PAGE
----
The NSA made a heart-warming public appeal on NPR, expressing their intention to become more transparent and accountable. They also pleaded with the American people to allow them to maintain their current level of privacy intrusion.
John C. Inglis, current deputy director of the NSA, acted as spokesperson. His comments did not fill me with confidence. Take for instance, this gem:
We have to actually kind of be more transparent going forward, so the American public understands what we do, why we do it, how we do it.
“Have to actually kind of be more transparent”? Hmmmm. Hedge much? But that isn’t all. The most hilarious part of the interview had to be when Inglis admitted that the metadata collection has not been particularly effective. In his own words:
I’ve been asked on a number of occasions, do you have a but-for case? Can you say that was the silver bullet, right, that but-for the existence of the metadata you would not have uncovered a plot? There’s a candidate for that, which is the plot that was exposed in San Diego. I think we were able to essentially tell the FBI that an individual was materially involved in terrorism that they had, three years prior, investigated based on a tip and kind of laid that case to rest.
And but for the 215 Program, which we essentially tied that individual to some foreign terrorist activity overseas, the FBI would have let that case lain ((I think that should be “lie,” Herr Director.)) fallow for quite sometime. Now I cannot tell you that that wouldn’t have turned up some other way. There wouldn’t have been some other tool in the tool kit.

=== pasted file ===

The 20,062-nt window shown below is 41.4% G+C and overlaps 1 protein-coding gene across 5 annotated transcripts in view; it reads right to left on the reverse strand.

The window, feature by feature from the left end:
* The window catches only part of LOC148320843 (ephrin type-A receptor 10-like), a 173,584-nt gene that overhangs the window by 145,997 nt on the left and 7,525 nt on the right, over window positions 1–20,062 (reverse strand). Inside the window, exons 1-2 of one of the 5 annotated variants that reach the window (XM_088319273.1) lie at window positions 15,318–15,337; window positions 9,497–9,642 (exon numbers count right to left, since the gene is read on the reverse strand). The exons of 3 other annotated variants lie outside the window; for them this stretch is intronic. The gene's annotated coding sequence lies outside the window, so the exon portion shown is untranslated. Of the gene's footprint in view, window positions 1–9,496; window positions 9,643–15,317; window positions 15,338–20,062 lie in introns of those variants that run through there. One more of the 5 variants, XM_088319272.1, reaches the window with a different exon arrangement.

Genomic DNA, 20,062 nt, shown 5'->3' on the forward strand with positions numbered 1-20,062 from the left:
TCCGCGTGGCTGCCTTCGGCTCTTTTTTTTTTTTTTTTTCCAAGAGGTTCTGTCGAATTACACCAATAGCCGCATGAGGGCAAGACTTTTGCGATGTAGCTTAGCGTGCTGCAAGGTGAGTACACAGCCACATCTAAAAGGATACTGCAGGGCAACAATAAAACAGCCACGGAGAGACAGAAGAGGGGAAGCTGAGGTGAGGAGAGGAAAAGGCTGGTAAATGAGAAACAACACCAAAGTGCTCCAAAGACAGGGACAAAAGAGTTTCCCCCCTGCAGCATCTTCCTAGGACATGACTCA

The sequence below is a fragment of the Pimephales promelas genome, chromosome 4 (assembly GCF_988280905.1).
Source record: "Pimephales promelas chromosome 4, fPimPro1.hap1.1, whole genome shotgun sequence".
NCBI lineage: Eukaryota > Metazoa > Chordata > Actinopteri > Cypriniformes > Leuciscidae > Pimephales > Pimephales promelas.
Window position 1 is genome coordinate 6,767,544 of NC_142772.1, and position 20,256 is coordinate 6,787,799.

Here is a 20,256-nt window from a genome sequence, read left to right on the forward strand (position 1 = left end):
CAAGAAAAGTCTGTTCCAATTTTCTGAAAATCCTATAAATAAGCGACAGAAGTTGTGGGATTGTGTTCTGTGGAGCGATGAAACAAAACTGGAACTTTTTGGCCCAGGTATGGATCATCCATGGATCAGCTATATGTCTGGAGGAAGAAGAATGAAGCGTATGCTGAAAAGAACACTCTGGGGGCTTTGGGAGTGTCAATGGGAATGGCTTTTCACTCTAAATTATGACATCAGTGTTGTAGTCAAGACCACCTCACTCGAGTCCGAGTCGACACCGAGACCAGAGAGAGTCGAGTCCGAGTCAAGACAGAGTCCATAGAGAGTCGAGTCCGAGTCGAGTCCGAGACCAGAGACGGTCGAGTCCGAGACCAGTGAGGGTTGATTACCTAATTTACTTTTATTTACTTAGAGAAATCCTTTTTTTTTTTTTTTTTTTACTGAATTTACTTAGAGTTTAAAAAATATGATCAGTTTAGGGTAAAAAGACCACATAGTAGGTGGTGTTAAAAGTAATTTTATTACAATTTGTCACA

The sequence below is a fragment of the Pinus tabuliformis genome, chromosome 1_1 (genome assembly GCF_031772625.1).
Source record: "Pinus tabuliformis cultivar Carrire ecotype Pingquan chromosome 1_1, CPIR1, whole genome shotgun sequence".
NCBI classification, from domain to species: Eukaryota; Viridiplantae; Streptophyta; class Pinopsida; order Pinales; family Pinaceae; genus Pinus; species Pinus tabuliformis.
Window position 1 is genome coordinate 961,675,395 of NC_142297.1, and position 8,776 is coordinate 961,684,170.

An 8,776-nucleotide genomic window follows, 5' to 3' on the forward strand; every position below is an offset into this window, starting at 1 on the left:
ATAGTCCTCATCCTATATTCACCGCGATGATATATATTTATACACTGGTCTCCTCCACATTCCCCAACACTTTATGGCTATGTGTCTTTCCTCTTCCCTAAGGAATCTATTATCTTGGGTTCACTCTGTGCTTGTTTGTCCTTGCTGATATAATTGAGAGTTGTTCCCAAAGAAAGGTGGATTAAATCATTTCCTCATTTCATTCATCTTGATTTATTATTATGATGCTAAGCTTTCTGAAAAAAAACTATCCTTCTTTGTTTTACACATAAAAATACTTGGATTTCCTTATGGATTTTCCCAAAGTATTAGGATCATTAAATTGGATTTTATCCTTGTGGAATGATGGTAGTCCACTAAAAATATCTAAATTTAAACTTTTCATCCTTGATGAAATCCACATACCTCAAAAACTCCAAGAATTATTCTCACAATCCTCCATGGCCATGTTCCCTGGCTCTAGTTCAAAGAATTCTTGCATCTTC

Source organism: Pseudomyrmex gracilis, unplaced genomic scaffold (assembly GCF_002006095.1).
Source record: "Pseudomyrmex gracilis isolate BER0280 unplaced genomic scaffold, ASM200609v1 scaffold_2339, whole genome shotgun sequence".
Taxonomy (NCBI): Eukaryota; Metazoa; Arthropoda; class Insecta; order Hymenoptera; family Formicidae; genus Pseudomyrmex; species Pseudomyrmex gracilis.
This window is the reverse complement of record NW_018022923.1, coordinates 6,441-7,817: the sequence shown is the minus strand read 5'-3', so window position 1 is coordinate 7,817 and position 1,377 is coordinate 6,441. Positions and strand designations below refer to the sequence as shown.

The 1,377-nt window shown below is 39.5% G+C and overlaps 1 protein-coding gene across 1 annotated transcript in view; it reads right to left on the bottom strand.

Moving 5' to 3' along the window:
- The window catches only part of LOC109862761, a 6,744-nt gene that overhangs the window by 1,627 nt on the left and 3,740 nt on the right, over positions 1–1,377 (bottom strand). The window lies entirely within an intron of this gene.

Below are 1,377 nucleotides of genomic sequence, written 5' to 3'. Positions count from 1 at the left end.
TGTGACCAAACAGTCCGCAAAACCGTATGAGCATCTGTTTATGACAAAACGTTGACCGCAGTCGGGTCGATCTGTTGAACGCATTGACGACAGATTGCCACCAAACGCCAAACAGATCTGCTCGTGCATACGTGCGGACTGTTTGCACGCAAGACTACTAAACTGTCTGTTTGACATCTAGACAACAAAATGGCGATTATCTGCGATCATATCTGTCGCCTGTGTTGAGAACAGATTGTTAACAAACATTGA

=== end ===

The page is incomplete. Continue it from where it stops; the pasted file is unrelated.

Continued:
Okay. So the metadata collection program maybe resulted in thwarting exactly one plot. One. Not even for sure. But, at most, the metadata program thwarted one terrorist plot. That is not glowing praise by any means. Given its cost, both financially and politically, one would think the NSA director would immediately turn to the obvious: the metadata program, being both useless and unethical, should be dismantled. No such luck. I’ll give the NSA one thing, they are doggedly committed to their metadata collection:
But the question remains as to whether you’re going to have a capability to find something that is the connection of a foreign plot to a domestic extension of that plot. I have an insurance policy on my house. I’m happy to say that I’ve not collected on that insurance policy, at least for purposes of fire or significant damage ((Read: new roof for “hail damage.”)) in the 25 years I’ve lived in that house.
But I’m not going to give that insurance policy up, because it’s a necessary component to cover a seam that I can’t otherwise cover.
Okay. But people have home insurance because fires, floods, and the like have been known to happen pretty often. But if I had an insurance policy to cover asteroid damage and it cost me $30,000 a month, some people might start to question my sanity. Even if that insurance covered a seam I couldn’t otherwise cover.
The director’s noble efforts to reassure me concerning the metadata program have left me even more convinced that it is an intrusive, expensive, unconstitutional, and largely useless program that has been abused by an agency in desperate need of closer and more vigilant supervision. I hope the American people do not sleep on this.